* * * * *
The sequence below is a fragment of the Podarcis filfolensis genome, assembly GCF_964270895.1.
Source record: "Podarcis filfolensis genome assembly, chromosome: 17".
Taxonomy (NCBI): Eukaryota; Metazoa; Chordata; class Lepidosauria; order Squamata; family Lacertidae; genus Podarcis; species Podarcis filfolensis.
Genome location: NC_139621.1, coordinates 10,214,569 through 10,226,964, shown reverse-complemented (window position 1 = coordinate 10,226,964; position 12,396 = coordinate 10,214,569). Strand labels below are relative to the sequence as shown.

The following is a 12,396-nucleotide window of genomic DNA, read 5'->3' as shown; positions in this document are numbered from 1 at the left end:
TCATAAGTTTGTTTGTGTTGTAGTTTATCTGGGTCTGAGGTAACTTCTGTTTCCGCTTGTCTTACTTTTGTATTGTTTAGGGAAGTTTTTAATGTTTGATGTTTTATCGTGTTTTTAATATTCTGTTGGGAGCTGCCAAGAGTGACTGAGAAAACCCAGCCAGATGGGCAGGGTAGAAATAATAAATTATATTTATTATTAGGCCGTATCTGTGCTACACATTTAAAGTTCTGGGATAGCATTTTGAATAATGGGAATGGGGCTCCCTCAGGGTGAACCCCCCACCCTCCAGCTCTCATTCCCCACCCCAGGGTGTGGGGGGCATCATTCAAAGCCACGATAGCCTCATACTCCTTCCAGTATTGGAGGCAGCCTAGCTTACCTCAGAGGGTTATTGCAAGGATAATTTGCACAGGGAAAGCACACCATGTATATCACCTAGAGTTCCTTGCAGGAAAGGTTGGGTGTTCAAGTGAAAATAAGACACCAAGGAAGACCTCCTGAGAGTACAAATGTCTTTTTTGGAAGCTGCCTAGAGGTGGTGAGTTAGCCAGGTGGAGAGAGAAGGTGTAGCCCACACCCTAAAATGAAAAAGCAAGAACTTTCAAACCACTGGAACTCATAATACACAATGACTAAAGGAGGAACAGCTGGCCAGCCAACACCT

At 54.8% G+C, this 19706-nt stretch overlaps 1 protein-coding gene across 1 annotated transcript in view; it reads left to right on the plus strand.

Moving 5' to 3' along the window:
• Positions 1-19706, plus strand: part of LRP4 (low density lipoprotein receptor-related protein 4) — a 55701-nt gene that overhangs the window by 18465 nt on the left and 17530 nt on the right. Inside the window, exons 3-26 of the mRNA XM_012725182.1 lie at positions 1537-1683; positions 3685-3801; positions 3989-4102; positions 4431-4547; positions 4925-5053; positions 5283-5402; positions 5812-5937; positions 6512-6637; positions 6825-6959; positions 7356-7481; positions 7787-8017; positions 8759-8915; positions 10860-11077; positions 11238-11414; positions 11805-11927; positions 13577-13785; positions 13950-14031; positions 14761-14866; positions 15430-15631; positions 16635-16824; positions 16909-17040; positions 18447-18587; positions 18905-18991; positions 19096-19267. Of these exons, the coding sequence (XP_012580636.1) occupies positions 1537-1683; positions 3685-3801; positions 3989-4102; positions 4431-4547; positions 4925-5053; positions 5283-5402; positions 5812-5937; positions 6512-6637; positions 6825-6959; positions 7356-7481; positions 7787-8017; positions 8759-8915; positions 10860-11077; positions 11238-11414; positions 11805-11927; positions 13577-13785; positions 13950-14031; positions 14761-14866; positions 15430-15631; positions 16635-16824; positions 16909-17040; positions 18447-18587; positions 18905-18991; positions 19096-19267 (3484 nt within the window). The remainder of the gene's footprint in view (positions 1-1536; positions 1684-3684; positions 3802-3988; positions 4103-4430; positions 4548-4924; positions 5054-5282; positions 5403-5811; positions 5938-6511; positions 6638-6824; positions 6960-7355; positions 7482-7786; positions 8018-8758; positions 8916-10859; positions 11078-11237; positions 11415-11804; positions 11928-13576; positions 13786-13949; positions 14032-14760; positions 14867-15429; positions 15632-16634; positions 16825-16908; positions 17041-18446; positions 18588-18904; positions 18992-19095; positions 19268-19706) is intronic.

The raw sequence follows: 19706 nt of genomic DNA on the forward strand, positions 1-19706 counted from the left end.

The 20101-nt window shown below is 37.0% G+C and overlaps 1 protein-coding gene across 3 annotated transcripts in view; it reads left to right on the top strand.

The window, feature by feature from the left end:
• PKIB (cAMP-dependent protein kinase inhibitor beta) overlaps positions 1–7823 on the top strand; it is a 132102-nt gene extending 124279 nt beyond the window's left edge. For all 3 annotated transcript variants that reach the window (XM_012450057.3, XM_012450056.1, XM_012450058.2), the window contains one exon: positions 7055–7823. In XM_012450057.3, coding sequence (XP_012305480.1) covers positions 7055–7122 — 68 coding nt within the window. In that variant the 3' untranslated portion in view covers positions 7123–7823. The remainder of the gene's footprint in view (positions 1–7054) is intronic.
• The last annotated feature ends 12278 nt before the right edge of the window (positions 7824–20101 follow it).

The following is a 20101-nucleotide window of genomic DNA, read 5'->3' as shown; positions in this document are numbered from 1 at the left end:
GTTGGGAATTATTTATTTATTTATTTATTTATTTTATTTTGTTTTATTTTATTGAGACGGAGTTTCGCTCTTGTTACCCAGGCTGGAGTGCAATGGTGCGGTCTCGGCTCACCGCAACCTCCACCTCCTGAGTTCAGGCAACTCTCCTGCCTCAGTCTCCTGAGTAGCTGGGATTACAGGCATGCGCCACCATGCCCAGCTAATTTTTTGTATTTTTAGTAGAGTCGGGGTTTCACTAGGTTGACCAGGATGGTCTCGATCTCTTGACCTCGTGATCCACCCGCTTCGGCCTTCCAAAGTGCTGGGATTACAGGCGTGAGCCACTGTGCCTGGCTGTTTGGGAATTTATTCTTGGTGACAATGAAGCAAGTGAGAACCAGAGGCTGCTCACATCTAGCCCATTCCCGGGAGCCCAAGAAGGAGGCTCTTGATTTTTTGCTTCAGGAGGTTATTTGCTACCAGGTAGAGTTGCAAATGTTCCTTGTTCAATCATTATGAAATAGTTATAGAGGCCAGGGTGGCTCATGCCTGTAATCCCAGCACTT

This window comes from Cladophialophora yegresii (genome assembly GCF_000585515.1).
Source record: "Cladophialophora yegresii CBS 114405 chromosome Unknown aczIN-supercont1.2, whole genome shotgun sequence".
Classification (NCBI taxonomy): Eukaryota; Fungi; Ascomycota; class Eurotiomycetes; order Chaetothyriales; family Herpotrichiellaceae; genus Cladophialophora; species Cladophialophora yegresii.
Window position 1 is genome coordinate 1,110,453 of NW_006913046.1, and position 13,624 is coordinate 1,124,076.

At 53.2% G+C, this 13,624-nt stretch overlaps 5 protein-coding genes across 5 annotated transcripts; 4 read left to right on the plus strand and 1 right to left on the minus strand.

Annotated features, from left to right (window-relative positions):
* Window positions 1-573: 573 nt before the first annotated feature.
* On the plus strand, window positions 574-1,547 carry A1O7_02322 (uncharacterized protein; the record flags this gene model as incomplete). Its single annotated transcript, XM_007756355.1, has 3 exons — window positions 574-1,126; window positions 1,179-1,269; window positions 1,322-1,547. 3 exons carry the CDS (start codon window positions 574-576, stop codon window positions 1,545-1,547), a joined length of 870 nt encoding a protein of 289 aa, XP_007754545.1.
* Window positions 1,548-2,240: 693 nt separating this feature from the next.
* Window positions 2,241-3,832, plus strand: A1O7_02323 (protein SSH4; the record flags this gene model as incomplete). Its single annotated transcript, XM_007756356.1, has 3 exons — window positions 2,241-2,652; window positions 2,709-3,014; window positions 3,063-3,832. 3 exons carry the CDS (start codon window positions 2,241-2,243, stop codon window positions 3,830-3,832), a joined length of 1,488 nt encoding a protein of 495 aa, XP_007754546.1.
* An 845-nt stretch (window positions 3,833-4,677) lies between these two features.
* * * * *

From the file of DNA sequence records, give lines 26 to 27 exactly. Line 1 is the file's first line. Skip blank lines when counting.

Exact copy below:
* Window positions 2,241-3,832, plus strand: A1O7_02323 (protein SSH4; the record flags this gene model as incomplete). Its single annotated transcript, XM_007756356.1, has 3 exons — window positions 2,241-2,652; window positions 2,709-3,014; window positions 3,063-3,832. 3 exons carry the CDS (start codon window positions 2,241-2,243, stop codon window positions 3,830-3,832), a joined length of 1,488 nt encoding a protein of 495 aa, XP_007754546.1.
* An 845-nt stretch (window positions 3,833-4,677) lies between these two features.